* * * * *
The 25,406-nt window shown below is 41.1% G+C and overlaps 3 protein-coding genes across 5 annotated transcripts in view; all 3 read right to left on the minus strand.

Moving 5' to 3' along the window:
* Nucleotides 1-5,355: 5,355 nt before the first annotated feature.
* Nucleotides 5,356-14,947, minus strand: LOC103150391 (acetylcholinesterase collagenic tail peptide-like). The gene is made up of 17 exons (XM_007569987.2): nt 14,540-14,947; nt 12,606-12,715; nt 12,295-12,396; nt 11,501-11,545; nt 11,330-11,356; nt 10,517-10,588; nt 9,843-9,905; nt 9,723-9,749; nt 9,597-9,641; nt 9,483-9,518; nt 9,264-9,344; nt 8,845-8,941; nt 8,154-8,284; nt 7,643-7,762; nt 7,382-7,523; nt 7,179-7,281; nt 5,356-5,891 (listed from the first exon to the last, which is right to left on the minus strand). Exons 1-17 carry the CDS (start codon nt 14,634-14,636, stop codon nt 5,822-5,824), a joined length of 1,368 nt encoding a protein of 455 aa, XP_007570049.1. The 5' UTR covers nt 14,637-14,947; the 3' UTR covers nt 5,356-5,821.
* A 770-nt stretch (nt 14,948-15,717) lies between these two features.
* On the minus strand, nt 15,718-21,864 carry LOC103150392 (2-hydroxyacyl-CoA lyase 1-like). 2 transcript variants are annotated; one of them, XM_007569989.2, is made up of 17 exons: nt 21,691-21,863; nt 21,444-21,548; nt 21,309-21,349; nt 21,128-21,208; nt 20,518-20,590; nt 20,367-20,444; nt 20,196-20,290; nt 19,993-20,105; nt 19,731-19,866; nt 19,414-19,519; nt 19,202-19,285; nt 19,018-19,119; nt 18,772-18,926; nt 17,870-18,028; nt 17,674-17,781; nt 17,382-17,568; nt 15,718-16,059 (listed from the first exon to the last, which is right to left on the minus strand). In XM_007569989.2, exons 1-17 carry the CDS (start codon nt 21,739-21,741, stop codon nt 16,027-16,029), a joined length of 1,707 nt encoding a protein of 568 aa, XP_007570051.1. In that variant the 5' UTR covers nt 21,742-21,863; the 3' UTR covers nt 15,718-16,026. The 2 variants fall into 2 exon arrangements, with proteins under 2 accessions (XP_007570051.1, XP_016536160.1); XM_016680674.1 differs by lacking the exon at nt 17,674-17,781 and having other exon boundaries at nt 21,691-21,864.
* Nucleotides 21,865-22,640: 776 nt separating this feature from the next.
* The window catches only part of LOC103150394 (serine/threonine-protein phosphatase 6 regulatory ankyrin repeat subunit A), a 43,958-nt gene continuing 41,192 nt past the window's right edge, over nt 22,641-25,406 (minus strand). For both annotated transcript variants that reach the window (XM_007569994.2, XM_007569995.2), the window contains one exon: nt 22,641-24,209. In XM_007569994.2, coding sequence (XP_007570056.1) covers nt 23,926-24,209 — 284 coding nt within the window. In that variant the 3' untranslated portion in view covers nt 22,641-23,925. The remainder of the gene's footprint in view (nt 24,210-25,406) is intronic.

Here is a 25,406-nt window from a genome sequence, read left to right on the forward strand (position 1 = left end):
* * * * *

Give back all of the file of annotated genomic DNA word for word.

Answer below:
The 25,406-nt window shown below is 41.1% G+C and overlaps 3 protein-coding genes across 5 annotated transcripts in view; all 3 read right to left on the minus strand.

Moving 5' to 3' along the window:
* Nucleotides 1-5,355: 5,355 nt before the first annotated feature.
* Nucleotides 5,356-14,947, minus strand: LOC103150391 (acetylcholinesterase collagenic tail peptide-like). The gene is made up of 17 exons (XM_007569987.2): nt 14,540-14,947; nt 12,606-12,715; nt 12,295-12,396; nt 11,501-11,545; nt 11,330-11,356; nt 10,517-10,588; nt 9,843-9,905; nt 9,723-9,749; nt 9,597-9,641; nt 9,483-9,518; nt 9,264-9,344; nt 8,845-8,941; nt 8,154-8,284; nt 7,643-7,762; nt 7,382-7,523; nt 7,179-7,281; nt 5,356-5,891 (listed from the first exon to the last, which is right to left on the minus strand). Exons 1-17 carry the CDS (start codon nt 14,634-14,636, stop codon nt 5,822-5,824), a joined length of 1,368 nt encoding a protein of 455 aa, XP_007570049.1. The 5' UTR covers nt 14,637-14,947; the 3' UTR covers nt 5,356-5,821.
* A 770-nt stretch (nt 14,948-15,717) lies between these two features.
* On the minus strand, nt 15,718-21,864 carry LOC103150392 (2-hydroxyacyl-CoA lyase 1-like). 2 transcript variants are annotated; one of them, XM_007569989.2, is made up of 17 exons: nt 21,691-21,863; nt 21,444-21,548; nt 21,309-21,349; nt 21,128-21,208; nt 20,518-20,590; nt 20,367-20,444; nt 20,196-20,290; nt 19,993-20,105; nt 19,731-19,866; nt 19,414-19,519; nt 19,202-19,285; nt 19,018-19,119; nt 18,772-18,926; nt 17,870-18,028; nt 17,674-17,781; nt 17,382-17,568; nt 15,718-16,059 (listed from the first exon to the last, which is right to left on the minus strand). In XM_007569989.2, exons 1-17 carry the CDS (start codon nt 21,739-21,741, stop codon nt 16,027-16,029), a joined length of 1,707 nt encoding a protein of 568 aa, XP_007570051.1. In that variant the 5' UTR covers nt 21,742-21,863; the 3' UTR covers nt 15,718-16,026. The 2 variants fall into 2 exon arrangements, with proteins under 2 accessions (XP_007570051.1, XP_016536160.1); XM_016680674.1 differs by lacking the exon at nt 17,674-17,781 and having other exon boundaries at nt 21,691-21,864.
* Nucleotides 21,865-22,640: 776 nt separating this feature from the next.
* The window catches only part of LOC103150394 (serine/threonine-protein phosphatase 6 regulatory ankyrin repeat subunit A), a 43,958-nt gene continuing 41,192 nt past the window's right edge, over nt 22,641-25,406 (minus strand). For both annotated transcript variants that reach the window (XM_007569994.2, XM_007569995.2), the window contains one exon: nt 22,641-24,209. In XM_007569994.2, coding sequence (XP_007570056.1) covers nt 23,926-24,209 — 284 coding nt within the window. In that variant the 3' untranslated portion in view covers nt 22,641-23,925. The remainder of the gene's footprint in view (nt 24,210-25,406) is intronic.

Here is a 25,406-nt window from a genome sequence, read left to right on the forward strand (position 1 = left end):